Passionate entrepreneurs tend to develop rose-colored plans, over-estimating early sales and underestimating costs. To convert your passion into tangible business value, emphasize the importance of planning plus math. Write a business plan that makes financial sense for the current needs and future goals of your startup. Construct a compelling math story, covering how the elements of your business will come together in a way that is profitable over time. Address the crucial issue of funding: how much is required and from what sources.

No amount of startup planning can accurately predict the unexpected twists and turns imposed by reality. To succeed, a new venture needs both iteration and agility. Establish an ongoing process for translating ideas into actions and results, followed by evaluation. Test and adapt your concept as early as possible. Work on continually improving the fit between your big idea and the marketplace.

Related: 13 Tips for Starting a Successful Business

Passionate commitment to an idea can breed reality distortion. That is, aspiring entrepreneurs often see only what they want to see and rely on “feeling good” about their venture as their only measure of success. To avoid these dangers, commit to truth-telling and welcome healthy debate, even tough conversation, from the start of your startup. Commit to building the skills essential for high-integrity communication: curiosity, humility, candor, and scrutiny.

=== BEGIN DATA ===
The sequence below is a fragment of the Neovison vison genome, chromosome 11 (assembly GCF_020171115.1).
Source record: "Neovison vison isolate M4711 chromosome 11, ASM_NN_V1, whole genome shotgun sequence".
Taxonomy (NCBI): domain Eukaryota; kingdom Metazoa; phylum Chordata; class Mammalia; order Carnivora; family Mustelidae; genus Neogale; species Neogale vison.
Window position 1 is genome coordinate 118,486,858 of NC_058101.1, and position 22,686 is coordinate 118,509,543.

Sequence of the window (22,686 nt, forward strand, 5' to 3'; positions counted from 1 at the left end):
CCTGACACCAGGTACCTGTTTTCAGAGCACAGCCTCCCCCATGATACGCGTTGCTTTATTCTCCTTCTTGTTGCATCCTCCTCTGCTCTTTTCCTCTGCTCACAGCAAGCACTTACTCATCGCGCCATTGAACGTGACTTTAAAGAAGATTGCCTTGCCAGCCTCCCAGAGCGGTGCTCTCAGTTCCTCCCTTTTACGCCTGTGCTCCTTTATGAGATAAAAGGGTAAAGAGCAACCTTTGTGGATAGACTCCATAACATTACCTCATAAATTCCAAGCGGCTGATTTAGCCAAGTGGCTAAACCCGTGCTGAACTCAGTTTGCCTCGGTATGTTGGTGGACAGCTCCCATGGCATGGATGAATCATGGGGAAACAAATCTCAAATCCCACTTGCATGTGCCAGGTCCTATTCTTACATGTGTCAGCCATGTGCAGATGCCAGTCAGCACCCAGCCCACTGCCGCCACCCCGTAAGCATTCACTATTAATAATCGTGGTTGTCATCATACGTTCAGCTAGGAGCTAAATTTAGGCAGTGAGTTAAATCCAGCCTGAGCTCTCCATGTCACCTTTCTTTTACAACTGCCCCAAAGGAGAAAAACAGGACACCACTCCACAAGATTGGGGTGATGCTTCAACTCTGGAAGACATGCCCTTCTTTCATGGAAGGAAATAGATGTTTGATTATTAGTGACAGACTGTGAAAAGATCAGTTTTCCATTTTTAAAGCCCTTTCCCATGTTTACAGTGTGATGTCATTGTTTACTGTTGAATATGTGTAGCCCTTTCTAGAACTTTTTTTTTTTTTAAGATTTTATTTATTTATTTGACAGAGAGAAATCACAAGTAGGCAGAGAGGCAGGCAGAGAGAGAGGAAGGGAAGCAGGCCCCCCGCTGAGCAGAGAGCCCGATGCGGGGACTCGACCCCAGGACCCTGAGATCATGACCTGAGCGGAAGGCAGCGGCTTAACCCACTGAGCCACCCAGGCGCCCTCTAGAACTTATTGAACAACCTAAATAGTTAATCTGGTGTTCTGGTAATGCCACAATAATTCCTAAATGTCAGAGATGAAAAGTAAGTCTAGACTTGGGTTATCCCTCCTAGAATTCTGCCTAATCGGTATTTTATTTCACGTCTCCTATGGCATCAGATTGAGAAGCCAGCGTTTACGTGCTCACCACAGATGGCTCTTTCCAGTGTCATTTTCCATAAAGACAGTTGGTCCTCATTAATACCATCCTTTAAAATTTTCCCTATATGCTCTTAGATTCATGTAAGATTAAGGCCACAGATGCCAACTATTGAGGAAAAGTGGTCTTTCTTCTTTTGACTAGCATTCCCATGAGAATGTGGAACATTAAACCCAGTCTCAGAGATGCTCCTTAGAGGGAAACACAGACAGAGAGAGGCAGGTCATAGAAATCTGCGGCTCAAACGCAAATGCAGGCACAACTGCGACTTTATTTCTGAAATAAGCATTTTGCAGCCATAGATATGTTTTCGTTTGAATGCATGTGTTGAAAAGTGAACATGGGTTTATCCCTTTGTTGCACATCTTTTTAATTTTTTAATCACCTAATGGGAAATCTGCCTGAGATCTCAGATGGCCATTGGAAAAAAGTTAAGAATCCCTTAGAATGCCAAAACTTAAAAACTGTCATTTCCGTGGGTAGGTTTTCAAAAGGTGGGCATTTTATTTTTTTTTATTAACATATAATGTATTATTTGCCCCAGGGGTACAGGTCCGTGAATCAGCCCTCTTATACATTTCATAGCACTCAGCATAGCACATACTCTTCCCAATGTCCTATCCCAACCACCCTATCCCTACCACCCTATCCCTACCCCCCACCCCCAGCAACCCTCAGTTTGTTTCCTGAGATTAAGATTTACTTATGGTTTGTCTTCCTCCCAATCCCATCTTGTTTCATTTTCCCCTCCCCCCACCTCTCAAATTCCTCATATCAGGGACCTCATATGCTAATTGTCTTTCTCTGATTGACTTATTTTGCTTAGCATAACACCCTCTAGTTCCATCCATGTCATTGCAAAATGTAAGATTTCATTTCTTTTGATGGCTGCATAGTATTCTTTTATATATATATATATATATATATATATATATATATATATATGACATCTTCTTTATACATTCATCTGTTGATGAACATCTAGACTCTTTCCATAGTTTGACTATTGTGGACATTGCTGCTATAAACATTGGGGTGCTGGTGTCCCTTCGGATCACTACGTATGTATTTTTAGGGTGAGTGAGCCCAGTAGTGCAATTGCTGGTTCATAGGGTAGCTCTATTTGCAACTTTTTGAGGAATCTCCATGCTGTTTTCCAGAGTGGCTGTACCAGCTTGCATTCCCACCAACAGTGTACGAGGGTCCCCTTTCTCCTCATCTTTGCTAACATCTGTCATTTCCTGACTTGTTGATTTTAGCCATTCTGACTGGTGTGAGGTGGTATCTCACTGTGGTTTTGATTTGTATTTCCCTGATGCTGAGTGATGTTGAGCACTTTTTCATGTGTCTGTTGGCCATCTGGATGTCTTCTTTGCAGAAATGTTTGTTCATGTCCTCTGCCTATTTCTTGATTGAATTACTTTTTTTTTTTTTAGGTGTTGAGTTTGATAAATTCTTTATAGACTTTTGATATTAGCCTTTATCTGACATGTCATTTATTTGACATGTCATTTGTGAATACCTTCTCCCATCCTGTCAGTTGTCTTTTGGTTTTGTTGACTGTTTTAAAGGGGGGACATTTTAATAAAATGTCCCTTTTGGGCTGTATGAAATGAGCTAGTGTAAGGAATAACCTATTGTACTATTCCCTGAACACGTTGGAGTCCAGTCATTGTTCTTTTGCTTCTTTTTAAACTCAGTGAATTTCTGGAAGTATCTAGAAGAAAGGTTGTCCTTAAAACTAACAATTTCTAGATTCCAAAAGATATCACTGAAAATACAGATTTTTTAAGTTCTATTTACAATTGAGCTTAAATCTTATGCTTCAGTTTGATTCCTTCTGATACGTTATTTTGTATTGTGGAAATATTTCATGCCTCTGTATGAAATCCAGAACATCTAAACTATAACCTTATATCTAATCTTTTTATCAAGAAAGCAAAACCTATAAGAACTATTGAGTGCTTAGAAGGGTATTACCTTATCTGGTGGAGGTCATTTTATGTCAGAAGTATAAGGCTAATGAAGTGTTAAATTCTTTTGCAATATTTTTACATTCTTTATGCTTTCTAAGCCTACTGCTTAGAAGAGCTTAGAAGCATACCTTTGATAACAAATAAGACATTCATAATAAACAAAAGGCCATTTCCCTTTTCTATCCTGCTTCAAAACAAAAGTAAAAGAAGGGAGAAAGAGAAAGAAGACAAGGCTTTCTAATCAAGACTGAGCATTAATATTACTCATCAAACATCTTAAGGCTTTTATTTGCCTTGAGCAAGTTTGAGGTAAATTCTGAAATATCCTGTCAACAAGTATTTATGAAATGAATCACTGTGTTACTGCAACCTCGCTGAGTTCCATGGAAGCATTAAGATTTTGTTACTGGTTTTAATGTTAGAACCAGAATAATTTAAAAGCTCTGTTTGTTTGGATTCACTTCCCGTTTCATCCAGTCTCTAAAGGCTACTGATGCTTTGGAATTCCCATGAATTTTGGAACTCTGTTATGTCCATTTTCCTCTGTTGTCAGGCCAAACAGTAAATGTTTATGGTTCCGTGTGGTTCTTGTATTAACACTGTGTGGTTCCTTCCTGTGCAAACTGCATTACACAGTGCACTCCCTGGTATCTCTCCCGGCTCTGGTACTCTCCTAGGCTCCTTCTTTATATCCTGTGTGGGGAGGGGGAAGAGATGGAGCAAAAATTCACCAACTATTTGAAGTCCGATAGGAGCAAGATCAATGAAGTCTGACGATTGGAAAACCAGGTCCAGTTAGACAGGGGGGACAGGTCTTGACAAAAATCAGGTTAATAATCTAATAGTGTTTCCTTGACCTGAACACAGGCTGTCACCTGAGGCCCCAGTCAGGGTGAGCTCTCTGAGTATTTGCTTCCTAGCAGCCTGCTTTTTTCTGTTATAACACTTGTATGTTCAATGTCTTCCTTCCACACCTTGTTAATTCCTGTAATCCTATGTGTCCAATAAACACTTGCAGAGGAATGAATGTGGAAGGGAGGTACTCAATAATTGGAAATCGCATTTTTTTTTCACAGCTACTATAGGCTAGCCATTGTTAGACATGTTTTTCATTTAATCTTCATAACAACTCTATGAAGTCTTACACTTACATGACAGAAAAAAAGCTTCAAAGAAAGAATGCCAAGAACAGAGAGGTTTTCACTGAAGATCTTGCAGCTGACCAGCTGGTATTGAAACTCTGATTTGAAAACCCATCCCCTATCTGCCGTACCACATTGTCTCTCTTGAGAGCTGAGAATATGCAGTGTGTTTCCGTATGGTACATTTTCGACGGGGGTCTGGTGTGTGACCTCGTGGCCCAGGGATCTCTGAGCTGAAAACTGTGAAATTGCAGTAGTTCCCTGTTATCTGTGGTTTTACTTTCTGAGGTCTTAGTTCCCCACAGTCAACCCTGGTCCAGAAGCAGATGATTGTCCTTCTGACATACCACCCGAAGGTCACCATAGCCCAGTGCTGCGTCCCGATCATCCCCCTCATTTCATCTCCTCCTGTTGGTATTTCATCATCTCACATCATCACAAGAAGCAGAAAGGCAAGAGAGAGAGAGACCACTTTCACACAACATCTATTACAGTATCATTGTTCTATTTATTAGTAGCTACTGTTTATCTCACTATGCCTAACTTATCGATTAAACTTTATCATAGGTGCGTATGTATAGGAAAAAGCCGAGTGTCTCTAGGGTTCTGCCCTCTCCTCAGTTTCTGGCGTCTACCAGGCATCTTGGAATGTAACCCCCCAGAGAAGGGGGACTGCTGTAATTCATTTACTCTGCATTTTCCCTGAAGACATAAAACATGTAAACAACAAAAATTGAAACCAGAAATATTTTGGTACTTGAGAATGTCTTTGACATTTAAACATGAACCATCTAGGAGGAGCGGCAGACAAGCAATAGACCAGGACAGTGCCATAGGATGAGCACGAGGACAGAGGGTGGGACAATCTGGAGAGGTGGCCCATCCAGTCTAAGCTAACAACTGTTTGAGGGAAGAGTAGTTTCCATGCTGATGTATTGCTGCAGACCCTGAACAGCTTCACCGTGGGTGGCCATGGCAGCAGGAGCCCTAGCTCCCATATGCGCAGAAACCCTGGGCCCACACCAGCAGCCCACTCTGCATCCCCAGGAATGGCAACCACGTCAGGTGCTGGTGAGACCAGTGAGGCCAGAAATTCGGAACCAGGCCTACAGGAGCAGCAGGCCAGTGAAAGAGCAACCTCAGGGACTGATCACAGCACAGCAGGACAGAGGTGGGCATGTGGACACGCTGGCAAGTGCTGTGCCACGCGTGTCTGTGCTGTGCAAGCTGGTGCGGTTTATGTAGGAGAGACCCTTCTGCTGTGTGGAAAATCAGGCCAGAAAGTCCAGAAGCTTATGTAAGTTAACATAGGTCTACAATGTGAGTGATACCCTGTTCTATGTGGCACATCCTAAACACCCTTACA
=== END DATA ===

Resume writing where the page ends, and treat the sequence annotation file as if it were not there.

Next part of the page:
Contributing factors aside, most startups fail because they run out of money or time. To lengthen and strengthen your venture’s runway, aim to launch close to the customer (ideally with paying customers already in hand) and raise more money than you’ll think you need. Focus on building personal staying power. Healthy entrepreneurial stamina is not just about the refusal to quit, but is grounded in ongoing learning and improvement.

Related: What Causes Startups To Fail 

In summary, the most successful entrepreneurs have learned how to bring the very best of their passion without being blinded or limited by it. If you are launching the next big idea, or thinking about it, you can dramatically improve your odds of success by (1) preparing yourself, (2) grounding your business idea in market reality, (2) paying close attention to the financial health of your venture,  (4) staying flexible to new data and learning, (5) celebrating all news, both “good” and “bad,” and (6) continually looking for ways to stay in the game until you win it.  

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Starting a business can be overwhelming! Use this free
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John Bradberry has improved the performance of hundreds of teams and more than a thousand leaders over two decades as an entrepreneur, consultant, and investor. He is the author of 6 Secrets to Startup Success: How to Turn Your Entrepreneurial Passion into a Thriving Business, and is CEO of ReadyFounder Services (www.ReadyFounder.com).

Business Know-How/Attard Communications, Inc. is a participant in the Amazon Services LLC Associates Program, an affiliate advertising program designed to provide a means for sites to earn advertising fees by advertising and linking to amazon.com.


Don’t Let Fear of Failure Slow Your Business Growth

Last Updated: Jul 16, 2018